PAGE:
I see a lot of schools (homeschooling co-ops, private schools, etc) that offer tuition discounts or reduction for parent volunteer hours. If a parent volunteers to teach a class a few hours a week and receives a tuition reduction for this commitment, is this considered taxable income for the parent?
I have also read this:
“IRS has broadly interpreted a worker’s “compensation” to also include the amount of free or reduced tuition that is given to a parent in consideration for his or her service to the school or church. A worker is no longer considered to be “volunteering” if he or she receives something of value “in kind” for his or her service. In the situation of a working parent whose child is enrolled in the school, it is the student’s waived tuition amount normally charged to nonworking parents that will constitute the worker’s taxable wage amount.”
I would love any follow up information you have about this. Thanks again!
I read the quote you provided with a lot of interest. I did a little research and came across IRS Publication 3079 which, although its title is “Tax Exempt Organizations and Gaming,” had a helpful section titled, “Volunteer Labor”
It stated something I didn’t want to read,
“Compensation is interpreted broadly. A worker who obtains goods or services at a reduced price in return for his services may be considered to be compensated.”IRS Pub 3079
When the IRS says “compensated,” they mean taxable income. Ugh! That could mean that hard working volunteers in a homeschool organization, who get a discount on tuition, could have to report and pay taxes on this “compensation.”
But, as with all IRS documents, I kept reading Publication 3079 and found this:
On the other hand, a worker who receives merely insignificant monetary or non-monetary benefits is considered a volunteer, not a compensated worker. Determining whether a benefit is insignificant requires consideration not only of the value of the benefit but also:IRS Pub 3079
The quantity and quality of the work performed,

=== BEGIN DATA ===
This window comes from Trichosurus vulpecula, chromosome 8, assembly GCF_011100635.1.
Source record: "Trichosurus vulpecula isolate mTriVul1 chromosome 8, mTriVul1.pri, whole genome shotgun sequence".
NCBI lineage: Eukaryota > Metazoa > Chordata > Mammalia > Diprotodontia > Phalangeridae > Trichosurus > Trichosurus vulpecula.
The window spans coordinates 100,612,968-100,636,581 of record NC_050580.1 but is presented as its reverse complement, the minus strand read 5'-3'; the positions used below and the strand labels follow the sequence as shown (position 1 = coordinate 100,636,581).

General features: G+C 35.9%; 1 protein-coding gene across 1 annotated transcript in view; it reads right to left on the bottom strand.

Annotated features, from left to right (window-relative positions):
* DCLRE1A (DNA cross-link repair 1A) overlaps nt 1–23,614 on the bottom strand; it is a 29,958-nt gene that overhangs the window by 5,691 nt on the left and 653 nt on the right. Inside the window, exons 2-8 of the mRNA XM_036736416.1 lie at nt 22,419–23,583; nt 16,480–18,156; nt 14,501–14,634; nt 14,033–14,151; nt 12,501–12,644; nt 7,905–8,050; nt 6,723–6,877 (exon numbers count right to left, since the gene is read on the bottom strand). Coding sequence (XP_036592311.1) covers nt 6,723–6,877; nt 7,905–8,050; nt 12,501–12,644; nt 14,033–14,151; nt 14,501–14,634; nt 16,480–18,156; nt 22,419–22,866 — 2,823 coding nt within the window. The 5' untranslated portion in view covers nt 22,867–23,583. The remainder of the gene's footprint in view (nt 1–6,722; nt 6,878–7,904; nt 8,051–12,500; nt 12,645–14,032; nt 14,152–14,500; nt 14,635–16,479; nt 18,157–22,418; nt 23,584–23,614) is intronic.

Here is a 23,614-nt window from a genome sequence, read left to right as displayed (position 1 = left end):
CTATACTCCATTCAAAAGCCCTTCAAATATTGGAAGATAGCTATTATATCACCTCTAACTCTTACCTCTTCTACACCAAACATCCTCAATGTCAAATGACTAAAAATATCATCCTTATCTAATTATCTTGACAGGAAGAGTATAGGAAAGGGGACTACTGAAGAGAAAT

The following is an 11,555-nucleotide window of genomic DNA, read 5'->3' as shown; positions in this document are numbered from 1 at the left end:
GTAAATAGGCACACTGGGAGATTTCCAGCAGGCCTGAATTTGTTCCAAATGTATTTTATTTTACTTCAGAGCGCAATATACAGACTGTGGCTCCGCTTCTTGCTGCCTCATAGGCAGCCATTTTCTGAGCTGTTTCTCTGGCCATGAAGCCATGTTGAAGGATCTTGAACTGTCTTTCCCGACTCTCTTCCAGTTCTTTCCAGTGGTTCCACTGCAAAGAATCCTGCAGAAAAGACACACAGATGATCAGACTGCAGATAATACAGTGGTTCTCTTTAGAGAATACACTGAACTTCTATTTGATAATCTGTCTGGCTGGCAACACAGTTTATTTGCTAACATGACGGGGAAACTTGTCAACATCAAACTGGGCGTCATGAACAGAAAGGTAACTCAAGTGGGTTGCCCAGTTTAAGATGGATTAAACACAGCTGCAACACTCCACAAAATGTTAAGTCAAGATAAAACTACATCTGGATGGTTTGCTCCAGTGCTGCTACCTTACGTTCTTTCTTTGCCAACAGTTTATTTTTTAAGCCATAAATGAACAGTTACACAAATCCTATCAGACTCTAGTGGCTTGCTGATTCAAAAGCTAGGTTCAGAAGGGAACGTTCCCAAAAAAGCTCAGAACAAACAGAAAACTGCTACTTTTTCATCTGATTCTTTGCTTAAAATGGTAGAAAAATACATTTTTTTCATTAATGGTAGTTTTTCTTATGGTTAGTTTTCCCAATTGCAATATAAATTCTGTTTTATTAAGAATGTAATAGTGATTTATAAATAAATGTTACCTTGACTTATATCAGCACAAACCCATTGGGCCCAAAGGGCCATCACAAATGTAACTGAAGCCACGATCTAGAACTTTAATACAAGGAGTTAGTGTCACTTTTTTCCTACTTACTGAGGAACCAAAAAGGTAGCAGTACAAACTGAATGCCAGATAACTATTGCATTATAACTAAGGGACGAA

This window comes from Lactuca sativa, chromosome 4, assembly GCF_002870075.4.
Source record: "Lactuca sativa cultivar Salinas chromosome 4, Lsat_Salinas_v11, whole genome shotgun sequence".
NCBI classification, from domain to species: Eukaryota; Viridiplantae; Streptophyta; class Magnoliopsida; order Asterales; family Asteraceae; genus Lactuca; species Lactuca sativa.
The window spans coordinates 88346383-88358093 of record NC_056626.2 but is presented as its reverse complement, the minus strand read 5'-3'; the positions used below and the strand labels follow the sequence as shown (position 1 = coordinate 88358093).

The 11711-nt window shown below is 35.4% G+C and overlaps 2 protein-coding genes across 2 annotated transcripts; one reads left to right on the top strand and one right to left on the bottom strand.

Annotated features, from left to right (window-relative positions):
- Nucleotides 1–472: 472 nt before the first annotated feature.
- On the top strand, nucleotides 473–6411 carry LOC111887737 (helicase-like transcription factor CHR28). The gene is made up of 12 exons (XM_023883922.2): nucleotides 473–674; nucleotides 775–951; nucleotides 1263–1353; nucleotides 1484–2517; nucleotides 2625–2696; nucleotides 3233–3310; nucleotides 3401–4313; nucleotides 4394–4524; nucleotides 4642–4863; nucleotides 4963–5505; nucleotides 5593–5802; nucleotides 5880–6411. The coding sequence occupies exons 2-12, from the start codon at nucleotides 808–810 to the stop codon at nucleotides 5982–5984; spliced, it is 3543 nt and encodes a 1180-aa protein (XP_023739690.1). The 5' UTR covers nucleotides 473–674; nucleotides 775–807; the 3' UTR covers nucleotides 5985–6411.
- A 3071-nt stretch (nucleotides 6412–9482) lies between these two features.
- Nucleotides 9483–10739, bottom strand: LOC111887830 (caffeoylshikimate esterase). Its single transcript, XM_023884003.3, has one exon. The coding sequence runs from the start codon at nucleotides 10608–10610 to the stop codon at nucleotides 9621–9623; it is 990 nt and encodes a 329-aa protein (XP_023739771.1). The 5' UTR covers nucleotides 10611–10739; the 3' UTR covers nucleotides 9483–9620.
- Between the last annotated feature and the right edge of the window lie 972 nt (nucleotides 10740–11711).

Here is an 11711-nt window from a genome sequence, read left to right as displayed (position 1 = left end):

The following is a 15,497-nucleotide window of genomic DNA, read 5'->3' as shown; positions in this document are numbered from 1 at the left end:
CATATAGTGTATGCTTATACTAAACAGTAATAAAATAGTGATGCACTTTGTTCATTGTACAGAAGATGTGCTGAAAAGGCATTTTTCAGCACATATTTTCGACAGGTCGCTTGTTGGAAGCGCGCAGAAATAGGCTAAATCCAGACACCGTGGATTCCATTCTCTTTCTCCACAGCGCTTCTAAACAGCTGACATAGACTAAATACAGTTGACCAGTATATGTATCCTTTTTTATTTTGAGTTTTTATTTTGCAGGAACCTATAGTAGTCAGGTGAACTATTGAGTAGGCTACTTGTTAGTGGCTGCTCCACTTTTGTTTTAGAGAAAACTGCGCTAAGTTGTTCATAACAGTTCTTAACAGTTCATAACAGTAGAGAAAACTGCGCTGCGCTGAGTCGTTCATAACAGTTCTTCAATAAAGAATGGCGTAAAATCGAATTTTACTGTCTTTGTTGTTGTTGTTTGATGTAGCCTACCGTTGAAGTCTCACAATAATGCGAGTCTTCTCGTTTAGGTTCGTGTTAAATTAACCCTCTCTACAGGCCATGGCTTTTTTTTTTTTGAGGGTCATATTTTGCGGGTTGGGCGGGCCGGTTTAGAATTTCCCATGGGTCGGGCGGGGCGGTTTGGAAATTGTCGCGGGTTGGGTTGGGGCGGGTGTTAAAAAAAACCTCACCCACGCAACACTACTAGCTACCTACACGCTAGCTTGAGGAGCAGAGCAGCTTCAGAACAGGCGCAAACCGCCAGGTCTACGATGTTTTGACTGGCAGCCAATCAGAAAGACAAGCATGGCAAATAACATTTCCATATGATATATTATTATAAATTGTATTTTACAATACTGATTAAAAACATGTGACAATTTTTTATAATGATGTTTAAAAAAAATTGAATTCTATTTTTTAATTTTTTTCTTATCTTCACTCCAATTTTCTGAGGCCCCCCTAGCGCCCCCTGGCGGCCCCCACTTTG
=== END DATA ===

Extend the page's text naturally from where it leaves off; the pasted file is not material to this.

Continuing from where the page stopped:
The cost to the organization of providing the benefit,
The connection between the benefit received and the performance of services.
So, if a homeschool group gives an insignificant monetary benefit to its volunteers, it is not taxable income. The IRS does not define insignificant, but here are two examples that might help:
Insignificant benefits to a volunteer
A volunteer teacher was given a $50 discount off her $250 tuition for teaching a class. She put in a minimum of 30 hours preparing and teaching this semester-long class. That’s is an hourly rate of less than $2/hour.
That seems pretty insignificant to me! It cost nothing for the homeschool group to offer this benefit. The co-op offered this discount as an incentive to increase volunteerism and it was not payment for services.
Significant benefits are taxable income
Another homeschool group gave their director several thousands of dollars in gift cards to grocery stores and Target, gave her children free tuition worth $1,500, waived all field trip fees, theater ticket fees and registration fees amounting to hundreds more in benefits.
These were NOT insignificant and were compensation for her services. The homeschool group thought that by giving gift cards and reduced tuition they could avoid payroll taxes and the paperwork of hiring and paying their director as an employee. They were wrong! The director should be treated as an employee. She should report all these benefits as taxable compensation.
Homeschool leaders should determine if the benefits of reduced tuition of fees they are giving to volunteers are insignificant. Look to the IRS guidelines in IRS Publication 3079 listed above. If the benefits are significant and are compensation for services, then it needs to be reported as taxable income to the worker/volunteer.
My book Paying Workers in a Homeschool Organization can help you determine the paperwork and reporting for workers.